In January 2015, Javid was awarded the Politician of the Year award at the British Muslim Awards.
The above is from the link I posted maybe you did not scroll down far enough.
The British Muslim Awards was founded by Oceanic Consulting.[1] The event honours the success, achievements and contribution of Britain’s Muslim individuals, groups and businesses and highlights the significant role Muslims play in contributing to a better Great Britain.[2][3][4][5] There is no category for musicians or actors therefore excluding those people.It recognises the achievements of Muslim men and women at the forefront of their communities and industries[6][7] celebrating the success of individuals, community groups and businesses, highlighting their achievements[8] and recognising various aspects of British society including business, charity, sport, arts and culture.[9] … s#Overview
regards Richie268


I don’t see what his religion has much to do with his competency.
Anyway being a director of Deutsche Bank up to 2009 is much more of a concern. How to ruin something is clearly his forte.


Leader of the House is just the government’s business manager in the commons, but he’d have to be an improvement on the current one. Interestingly, she’s also a banking refugee.

Who becomes the next prime minister is a slightly more interesting question, but one that still might not be answered for some time.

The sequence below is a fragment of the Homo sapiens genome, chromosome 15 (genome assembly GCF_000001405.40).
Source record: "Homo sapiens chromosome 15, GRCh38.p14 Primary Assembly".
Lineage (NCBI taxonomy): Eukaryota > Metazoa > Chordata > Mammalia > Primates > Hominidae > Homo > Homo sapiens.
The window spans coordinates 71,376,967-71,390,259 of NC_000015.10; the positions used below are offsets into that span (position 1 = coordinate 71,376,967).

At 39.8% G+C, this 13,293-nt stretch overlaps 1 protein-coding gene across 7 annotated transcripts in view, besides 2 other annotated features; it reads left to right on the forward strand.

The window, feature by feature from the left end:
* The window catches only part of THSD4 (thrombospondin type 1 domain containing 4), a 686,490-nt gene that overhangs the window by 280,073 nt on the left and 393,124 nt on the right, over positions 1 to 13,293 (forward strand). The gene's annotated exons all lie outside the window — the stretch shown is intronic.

Tony Connolly … -analysis/

That’s not to say it won’t happen, but I still see it as unlikely that Ireland will be abandoned to return to the imperial fold.
He makes the point, made elsewhere, that the scale of the defeat means it’s not just about the backstop. A narrow defeat might have put pressure on the backstop, but this is a tearing up and start again moment.


Incredible scenes last night (watching on TV) of Remainers/Peoples Vote crowds cheering like their football team had scored. They feel like they are on to a win. Then ERG-types - and other Tories - one by one celebrating defeating their own Prime Minister because it makes a ‘clean break’ more likely. They can smell victory. |O

It’s a good point about the scale of the defeat being kind of good for Ireland in that if it were just the ERG and DUP factions everyone would be looking at Ireland to make the backstop time-limited. Still totally unclear what happens next. (Here’s are four opinions from the Guardian side of the spectrum).

An extension of Art. 50 seems odds on now but all the Brussels correspondents (RTE, BBC, Guardian, Telegraph) are saying EU Member States are completely sick of the whole saga and would only allow a short extension if there was a clear plan. They souring of relations has people in Europe dreading the prospect of the UK somehow reversing its decision by referendum and deciding to stay after all. Imagine having to deal with them after this on normal EU business.

I hope they have a cross-party think-in and opt for Norway-for-now which becomes some kind of EFTA-forever. Or, if not actual EFTA membership (because they don’t want them either), a very similar looking set of agreements that effectively means regulatory alignment. Worse than EU membership - but that was obvious from the get-go.


“Backstop” is going to be the “straight bananas” for the next generation.


I always said things would get far worse when the English went all enlightened and rational and stopped believing in the bogey man.